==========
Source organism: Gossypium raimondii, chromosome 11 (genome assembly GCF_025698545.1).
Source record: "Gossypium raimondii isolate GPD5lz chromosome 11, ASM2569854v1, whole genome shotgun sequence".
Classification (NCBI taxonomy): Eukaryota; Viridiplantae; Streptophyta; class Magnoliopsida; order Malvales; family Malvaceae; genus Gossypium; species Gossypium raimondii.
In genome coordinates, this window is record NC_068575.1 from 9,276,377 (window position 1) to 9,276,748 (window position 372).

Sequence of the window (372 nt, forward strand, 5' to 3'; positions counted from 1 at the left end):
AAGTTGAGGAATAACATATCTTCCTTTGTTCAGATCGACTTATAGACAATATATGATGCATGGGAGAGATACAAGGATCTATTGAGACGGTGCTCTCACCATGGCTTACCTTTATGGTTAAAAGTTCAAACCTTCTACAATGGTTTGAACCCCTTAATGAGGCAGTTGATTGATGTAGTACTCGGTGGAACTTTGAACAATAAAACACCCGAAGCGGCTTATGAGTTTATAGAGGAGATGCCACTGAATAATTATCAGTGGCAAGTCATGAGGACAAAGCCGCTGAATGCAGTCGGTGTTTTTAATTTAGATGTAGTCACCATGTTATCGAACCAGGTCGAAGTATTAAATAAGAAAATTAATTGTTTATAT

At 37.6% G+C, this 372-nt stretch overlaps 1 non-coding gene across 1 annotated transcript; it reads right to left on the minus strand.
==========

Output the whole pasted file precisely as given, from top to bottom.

Source organism: Gossypium raimondii, chromosome 11 (genome assembly GCF_025698545.1).
Source record: "Gossypium raimondii isolate GPD5lz chromosome 11, ASM2569854v1, whole genome shotgun sequence".
Classification (NCBI taxonomy): Eukaryota; Viridiplantae; Streptophyta; class Magnoliopsida; order Malvales; family Malvaceae; genus Gossypium; species Gossypium raimondii.
In genome coordinates, this window is record NC_068575.1 from 9,276,377 (window position 1) to 9,276,748 (window position 372).

Sequence of the window (372 nt, forward strand, 5' to 3'; positions counted from 1 at the left end):
AAGTTGAGGAATAACATATCTTCCTTTGTTCAGATCGACTTATAGACAATATATGATGCATGGGAGAGATACAAGGATCTATTGAGACGGTGCTCTCACCATGGCTTACCTTTATGGTTAAAAGTTCAAACCTTCTACAATGGTTTGAACCCCTTAATGAGGCAGTTGATTGATGTAGTACTCGGTGGAACTTTGAACAATAAAACACCCGAAGCGGCTTATGAGTTTATAGAGGAGATGCCACTGAATAATTATCAGTGGCAAGTCATGAGGACAAAGCCGCTGAATGCAGTCGGTGTTTTTAATTTAGATGTAGTCACCATGTTATCGAACCAGGTCGAAGTATTAAATAAGAAAATTAATTGTTTATAT

At 37.6% G+C, this 372-nt stretch overlaps 1 non-coding gene across 1 annotated transcript; it reads right to left on the minus strand.